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Thread: What kind of meat wagon?

  1. #1
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    Default What kind of meat wagon?

    I am new to this whole ATV thing and I am wondering what kind of meat wagons do most guys use or at least what characteristics to look for. I saw one at Fred Meyers for around 380.00 but it didn't look like it had good ground clearance. Any advice?

  2. #2

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    First and most importantly in my opinion is it must be able to keep water off my gear, second it should not be any wider than your machine, and lastly it should have sufficient ground clearance. I also like mine to have places where I can put spare gas and have rails or some way to last stuff to the top without it falling off but these are just personal preferences.

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    Moderator AKmud's Avatar
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    Default Also....

    full size (width) ATV tires. You want the trailer to be able to float like the wheeler will. Nothing will get you stuck faster than a bottomed out, loaded trailer dragging through a mud hole! If you have any experience at welding, I would recommend building your own. They are simple to build and you can do it for less than that $389 POJ at Freddies.

    Steel - easy to work with, much cheaper than aluminum but heavier.

    Aluminum - not as many folks can weld it (or are set up to), expensive and a little lighter (not as durable) than steel.

    My trailer is a steel frame with 1/2" plywood box. Box dimensions are 2'x2'x4'. It isn't as big as a lot of trailers, but then I don't have to worry about overloading it as much. Low center of gravity is VERY important as well.
    AKmud
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  4. #4

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    The Pac Rat from Plaschem in Anchorage sets the standard. You can also fit it with ski's in winter.

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    Moderator AKmud's Avatar
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    Default $$$$

    Quote Originally Posted by Akres
    The Pac Rat from Plaschem in Anchorage sets the standard. You can also fit it with ski's in winter.
    Also sets the bar for price though....what are they going for now? $1,800?
    AKmud
    http://i78.photobucket.com/albums/j96/AKmud/213700RMK1-1.jpg


    The porcupine is a peacful animal yet God still thought it necessary to give him quills....

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    Default

    I prefer having the tires outside the main box to give the trailer more stability. Discovered through trail and error the wider the stance the less prone to tipping. I also perfer the tire stance be wider than my ATV's. Having a wider stance permits the trailer to run a little higher and not sink in the same tire ruts caused by my ATV in the mud bogs. Using 25 inch tires instead of 22's gives the trailer another 1 1/2 in of ground clearance and increases the load carrying capacity.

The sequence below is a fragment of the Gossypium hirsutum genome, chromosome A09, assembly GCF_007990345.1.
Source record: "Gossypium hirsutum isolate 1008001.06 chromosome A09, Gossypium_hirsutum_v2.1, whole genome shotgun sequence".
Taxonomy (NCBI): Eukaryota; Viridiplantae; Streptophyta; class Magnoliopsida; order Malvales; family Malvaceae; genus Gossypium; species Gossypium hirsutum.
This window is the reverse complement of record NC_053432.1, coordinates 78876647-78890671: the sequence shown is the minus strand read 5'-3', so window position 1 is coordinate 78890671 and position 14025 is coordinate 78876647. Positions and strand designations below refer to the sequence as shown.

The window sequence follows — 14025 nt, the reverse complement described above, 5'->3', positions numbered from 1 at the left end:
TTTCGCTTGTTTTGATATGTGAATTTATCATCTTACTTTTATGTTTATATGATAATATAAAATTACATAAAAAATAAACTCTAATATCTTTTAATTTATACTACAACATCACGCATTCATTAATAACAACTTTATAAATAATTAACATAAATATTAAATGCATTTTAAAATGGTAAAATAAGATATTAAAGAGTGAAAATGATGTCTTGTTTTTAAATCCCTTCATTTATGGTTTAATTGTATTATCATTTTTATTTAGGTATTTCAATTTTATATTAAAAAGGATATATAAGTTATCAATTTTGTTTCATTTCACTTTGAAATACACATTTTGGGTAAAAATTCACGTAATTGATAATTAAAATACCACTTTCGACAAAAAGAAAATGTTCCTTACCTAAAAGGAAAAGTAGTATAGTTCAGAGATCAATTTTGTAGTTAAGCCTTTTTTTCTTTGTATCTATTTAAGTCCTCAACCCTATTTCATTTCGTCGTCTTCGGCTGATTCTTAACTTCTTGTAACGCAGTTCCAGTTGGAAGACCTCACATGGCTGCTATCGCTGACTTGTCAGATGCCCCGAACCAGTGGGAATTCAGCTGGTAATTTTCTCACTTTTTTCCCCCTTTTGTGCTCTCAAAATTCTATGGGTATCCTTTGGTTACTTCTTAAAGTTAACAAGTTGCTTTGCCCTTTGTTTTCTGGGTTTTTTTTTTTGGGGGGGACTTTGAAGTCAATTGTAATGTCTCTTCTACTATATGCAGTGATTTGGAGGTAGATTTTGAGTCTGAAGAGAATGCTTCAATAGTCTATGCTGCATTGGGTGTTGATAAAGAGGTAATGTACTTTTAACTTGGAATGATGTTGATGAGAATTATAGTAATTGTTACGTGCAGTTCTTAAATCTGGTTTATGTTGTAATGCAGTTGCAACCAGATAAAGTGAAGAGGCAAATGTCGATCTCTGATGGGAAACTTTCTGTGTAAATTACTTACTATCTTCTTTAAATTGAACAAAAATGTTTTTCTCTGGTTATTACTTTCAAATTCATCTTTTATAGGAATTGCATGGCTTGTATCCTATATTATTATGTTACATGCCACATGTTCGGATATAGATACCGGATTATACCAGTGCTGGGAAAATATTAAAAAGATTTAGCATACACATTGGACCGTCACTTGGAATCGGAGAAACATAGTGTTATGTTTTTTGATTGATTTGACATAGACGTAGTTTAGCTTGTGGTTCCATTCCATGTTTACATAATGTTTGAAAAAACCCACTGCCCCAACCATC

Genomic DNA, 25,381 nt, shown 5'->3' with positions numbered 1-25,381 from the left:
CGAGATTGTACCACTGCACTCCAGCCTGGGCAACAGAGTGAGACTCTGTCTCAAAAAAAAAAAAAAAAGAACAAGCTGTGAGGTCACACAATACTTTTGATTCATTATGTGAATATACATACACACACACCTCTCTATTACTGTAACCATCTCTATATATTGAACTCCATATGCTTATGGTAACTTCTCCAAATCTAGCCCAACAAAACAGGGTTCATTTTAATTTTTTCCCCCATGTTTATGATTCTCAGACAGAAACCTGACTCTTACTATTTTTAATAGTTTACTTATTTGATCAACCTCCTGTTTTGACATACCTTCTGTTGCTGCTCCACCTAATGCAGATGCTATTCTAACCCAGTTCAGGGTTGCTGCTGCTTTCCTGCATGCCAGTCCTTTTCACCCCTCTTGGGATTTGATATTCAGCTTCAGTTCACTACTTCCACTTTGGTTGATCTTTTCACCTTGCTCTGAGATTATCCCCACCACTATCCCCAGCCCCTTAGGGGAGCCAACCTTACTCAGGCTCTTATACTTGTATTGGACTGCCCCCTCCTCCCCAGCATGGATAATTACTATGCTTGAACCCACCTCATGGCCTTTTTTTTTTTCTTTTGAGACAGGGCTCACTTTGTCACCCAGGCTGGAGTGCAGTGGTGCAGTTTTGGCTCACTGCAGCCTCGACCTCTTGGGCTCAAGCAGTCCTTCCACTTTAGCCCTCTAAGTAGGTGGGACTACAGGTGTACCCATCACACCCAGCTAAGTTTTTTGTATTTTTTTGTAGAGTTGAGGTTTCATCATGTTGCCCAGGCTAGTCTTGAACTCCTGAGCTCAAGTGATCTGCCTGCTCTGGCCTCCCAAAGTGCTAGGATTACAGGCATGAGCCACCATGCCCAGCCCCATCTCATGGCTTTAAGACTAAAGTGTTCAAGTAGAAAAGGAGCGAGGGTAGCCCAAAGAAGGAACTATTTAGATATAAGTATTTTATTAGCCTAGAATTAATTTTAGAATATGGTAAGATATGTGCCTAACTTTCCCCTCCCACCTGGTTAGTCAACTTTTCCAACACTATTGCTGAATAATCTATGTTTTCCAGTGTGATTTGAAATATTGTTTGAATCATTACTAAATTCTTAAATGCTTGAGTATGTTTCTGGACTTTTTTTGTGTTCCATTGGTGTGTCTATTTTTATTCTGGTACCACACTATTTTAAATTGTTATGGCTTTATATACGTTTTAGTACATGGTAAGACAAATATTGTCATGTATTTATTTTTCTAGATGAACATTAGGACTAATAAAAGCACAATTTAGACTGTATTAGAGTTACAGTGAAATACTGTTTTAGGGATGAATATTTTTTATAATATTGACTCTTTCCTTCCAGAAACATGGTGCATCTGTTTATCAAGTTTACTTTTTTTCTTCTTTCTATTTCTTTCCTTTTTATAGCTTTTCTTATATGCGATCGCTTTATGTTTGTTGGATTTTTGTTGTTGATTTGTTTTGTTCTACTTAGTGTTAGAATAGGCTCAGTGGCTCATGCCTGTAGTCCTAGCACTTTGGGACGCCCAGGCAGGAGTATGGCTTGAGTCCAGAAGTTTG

When loading the trailer it is very important to load the heavy items first.

  7. #7
    Moderator Daveinthebush's Avatar
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    Default Trailer

    For mine I used 1 1/2" steel angle for the frame, 2" sq. tube stock for the axle and tongue. 5/8" pressure treated for the sides bolted to a 1" angle iron frame.

    I bought the wheels, bearing and hitch from Trailer Craft in Anchorage. The wheels width is the same as the Honda's and the box ended up being 4' long, 28" wide and 32" high so that I could get three pieces out of a 8' sheet.

    So far it is great. I cut my own firewood and can fill it with wet spruce with no problems. I will try to post a picture tomorrow if anyone wants me too. I siliconed the plywood before bolting so it is waterproff all around except the rear that I have not put a piece on yet.

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    Member AKBighorn's Avatar
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    Default

    I saw the trailer at Fred's today. I don't think it was built all that bad but those kind of trailers are usually better for hauling stuff around the yard. I have built many trailers and prefer to build them a little sturdier. I lost my trailer while hill climbing and it rolled to the bottom, you would never know this happened after the fact. Tip-overs are common with trailers that are to tall or aren't wide enough and can be a real pain. The last trailer I built cost between $200-250. I also like to bend a piece of rebarr to place in front of the tires so they are less likely to hook on a tree or rock. If you are able or know anyone that has the tools, it can be a fun project to build. I would love to have a PacRat trailer but for the money I wouldn't want to use it and scratch it up, lol.

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    I posted this on a previous thread and added a few more things if it helps you:
    I am own my third design in the last 17 years. The perfect trailer would be all aluminum and the bed would be 48 inches long and 30 wide. The tongue would be 3 feet long as I find a longer tongue makes it easier to make extreme uphill or down hill departures and it also helps when trying to back up.
    When I had my last trailer built I was unable to afford one of all aluminum so this is how it was built: